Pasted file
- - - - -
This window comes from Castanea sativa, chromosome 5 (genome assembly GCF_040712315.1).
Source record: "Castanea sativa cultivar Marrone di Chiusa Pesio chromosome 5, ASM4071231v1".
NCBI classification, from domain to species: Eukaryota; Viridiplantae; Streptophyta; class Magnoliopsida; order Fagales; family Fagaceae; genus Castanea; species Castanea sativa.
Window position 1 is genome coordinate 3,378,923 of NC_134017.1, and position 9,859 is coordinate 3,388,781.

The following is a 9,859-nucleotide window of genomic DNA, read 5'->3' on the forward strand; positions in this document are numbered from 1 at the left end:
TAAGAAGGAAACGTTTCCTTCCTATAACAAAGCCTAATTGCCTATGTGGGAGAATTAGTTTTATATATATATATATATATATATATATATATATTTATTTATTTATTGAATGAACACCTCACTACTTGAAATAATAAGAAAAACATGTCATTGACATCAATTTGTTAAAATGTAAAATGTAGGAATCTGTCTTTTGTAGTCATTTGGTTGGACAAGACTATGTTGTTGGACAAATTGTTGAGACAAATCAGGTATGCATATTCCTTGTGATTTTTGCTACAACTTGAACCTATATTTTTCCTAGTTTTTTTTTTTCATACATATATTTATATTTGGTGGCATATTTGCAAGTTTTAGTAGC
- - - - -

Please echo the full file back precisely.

This window comes from Castanea sativa, chromosome 5 (genome assembly GCF_040712315.1).
Source record: "Castanea sativa cultivar Marrone di Chiusa Pesio chromosome 5, ASM4071231v1".
NCBI classification, from domain to species: Eukaryota; Viridiplantae; Streptophyta; class Magnoliopsida; order Fagales; family Fagaceae; genus Castanea; species Castanea sativa.
Window position 1 is genome coordinate 3,378,923 of NC_134017.1, and position 9,859 is coordinate 3,388,781.

The following is a 9,859-nucleotide window of genomic DNA, read 5'->3' on the forward strand; positions in this document are numbered from 1 at the left end:
TAAGAAGGAAACGTTTCCTTCCTATAACAAAGCCTAATTGCCTATGTGGGAGAATTAGTTTTATATATATATATATATATATATATATATATATTTATTTATTTATTGAATGAACACCTCACTACTTGAAATAATAAGAAAAACATGTCATTGACATCAATTTGTTAAAATGTAAAATGTAGGAATCTGTCTTTTGTAGTCATTTGGTTGGACAAGACTATGTTGTTGGACAAATTGTTGAGACAAATCAGGTATGCATATTCCTTGTGATTTTTGCTACAACTTGAACCTATATTTTTCCTAGTTTTTTTTTTTCATACATATATTTATATTTGGTGGCATATTTGCAAGTTTTAGTAGC